Japan has only been doing New Year’s celebrations since 1873 when the country adopted the Gregorian calendar of the West. Traditionally the Japanese New Year was based on the Chinese lunar calendar, where the dates each year were not fixed. But now the New Year is locked into January 1, and most of the country shuts down for several days on either side of the event.
There is traditional food such as rice cakes and buckwheat noodles. At midnight Buddhist temples ring bells 108 times (107 before the midnight hour and once in the new year) to conquer the 108 worldly desires. Postcards are dispatched to friends and relatives. But the biggest activity for many is the trip to the first Shinto shrine of the New Year – the hatsumōde.
The pilgrimage is undertaken to pray for good luck in the year to come, and worshipers also take advantage of the occasion to buy good luck amulets to shift the fortunes in their favor. It is also a time to burn old ones that may not have delivered on their promise. Long lines form outside Japan’s Shinto shrines, and some attract millions of visitors during the first three days of the New Year. Here are some of the shrines to experience around Kobe.
The Ikuta Shrine tucked among the bustle of Sannomiya is one of the city’s most popular dispensaries of amulets. It is small and said to be one of the oldest shrines in all of Japan, having been erected in the 3rd century AD for the Empress Jingu. Traditionally Ikuta Shrine has been considered a guardian of personal health, taking its name from the Chinese character meaning “life.” Since good health is at the top of many wish lists for the coming year, Ikuta Shrine is a top destination for hatsumōde.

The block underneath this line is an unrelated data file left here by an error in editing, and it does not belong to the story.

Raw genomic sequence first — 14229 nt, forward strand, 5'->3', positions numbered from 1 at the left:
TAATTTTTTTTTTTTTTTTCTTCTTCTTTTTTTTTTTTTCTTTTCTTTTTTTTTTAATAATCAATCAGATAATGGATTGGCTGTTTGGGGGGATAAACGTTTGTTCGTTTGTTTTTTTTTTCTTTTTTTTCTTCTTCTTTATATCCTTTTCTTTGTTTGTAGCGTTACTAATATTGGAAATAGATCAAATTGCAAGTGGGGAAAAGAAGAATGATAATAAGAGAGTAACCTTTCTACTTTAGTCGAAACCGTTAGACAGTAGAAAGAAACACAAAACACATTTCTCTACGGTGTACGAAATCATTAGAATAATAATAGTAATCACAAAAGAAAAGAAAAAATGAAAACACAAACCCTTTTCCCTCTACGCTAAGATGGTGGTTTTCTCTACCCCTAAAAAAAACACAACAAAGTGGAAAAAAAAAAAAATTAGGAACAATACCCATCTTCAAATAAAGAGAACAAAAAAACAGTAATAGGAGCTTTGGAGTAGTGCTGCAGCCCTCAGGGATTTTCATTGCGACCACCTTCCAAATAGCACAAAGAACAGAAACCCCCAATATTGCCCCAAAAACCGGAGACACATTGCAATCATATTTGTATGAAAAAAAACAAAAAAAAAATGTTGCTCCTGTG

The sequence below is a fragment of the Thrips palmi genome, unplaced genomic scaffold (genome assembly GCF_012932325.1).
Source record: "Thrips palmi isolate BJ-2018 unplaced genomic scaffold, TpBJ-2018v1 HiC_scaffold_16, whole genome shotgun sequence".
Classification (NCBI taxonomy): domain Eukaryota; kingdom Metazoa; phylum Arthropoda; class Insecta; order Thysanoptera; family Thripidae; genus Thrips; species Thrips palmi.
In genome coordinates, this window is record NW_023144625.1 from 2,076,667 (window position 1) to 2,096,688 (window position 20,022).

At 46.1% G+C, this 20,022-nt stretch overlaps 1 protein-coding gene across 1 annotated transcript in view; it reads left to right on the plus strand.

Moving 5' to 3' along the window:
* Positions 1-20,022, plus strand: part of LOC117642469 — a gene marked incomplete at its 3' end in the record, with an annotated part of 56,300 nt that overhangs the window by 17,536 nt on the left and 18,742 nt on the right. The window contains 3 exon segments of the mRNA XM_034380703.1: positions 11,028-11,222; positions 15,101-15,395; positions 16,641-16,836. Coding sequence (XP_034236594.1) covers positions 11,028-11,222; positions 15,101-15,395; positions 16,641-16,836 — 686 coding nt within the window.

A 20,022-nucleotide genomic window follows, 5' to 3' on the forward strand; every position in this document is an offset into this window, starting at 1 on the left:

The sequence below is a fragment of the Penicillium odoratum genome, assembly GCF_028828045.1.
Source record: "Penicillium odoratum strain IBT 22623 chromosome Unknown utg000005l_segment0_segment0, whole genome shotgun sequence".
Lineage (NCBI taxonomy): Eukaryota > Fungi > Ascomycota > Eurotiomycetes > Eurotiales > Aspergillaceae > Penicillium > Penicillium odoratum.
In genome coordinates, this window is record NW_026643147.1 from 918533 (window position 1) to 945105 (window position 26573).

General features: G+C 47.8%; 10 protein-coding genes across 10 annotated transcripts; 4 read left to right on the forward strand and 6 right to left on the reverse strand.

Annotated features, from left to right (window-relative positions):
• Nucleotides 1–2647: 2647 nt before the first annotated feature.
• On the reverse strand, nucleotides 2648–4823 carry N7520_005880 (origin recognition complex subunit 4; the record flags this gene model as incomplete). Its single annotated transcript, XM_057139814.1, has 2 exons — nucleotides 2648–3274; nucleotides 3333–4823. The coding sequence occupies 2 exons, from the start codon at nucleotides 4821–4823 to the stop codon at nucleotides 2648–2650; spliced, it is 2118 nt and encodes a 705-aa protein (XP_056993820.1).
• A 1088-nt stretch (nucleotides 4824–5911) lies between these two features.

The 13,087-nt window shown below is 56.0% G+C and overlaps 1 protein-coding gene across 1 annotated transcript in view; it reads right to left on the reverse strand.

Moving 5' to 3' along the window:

There is a small duck pond at Ikuta Shrine, and since some species of ducks mate for life, this is a popular hatsumōde for couples as well.
Ikuta Shrine: 1-2-1 Shimoyamate-dōri, Chūō-ku, Kobe
This is the principal shrine honoring the Sumiyoshi Sanjin, the gods of the sea and sailing, in Japan. Historians treasure the Sumiyoshi Grand Shrine for its architectural innovations, but its more common notoriety is for the crowds that pour into the Sumiyoshi Ward of Osaka for hatsumōde. An estimated two million worshippers flow up the steps to Sumiyoshi Taisha in the first couple of days of every new year. It is anything but a solemn occasion, however, as the shrine is ringed with vendors and food stands and entertainment for those waiting on line.
Sumiyoshi Grand Shrine: 2-9-89 Sumiyoshi, Sumiyoshi-ku, Osaka City
Hirota Shrine in Nishinomiya City is another of the places of worship to honor Empress Jingu, one of three total. It has also been designated a “grand shrine,” the only one in Hyogo Prefecture. Hirota Shrine is known for its springtime arrivals – the blooms on its unique azalea bushes and the players of the Hanshin Tigers who come to pray for victory and health in the upcoming baseball season.
Before that, the devoted come on New Years to pick up their random fortunes written on slips of paper, the omikuji that foretell either positive blessings or dastardly curses awaiting the recipient.
Hirota Shrine: 7-7 Taisha-chō, Nishinomiya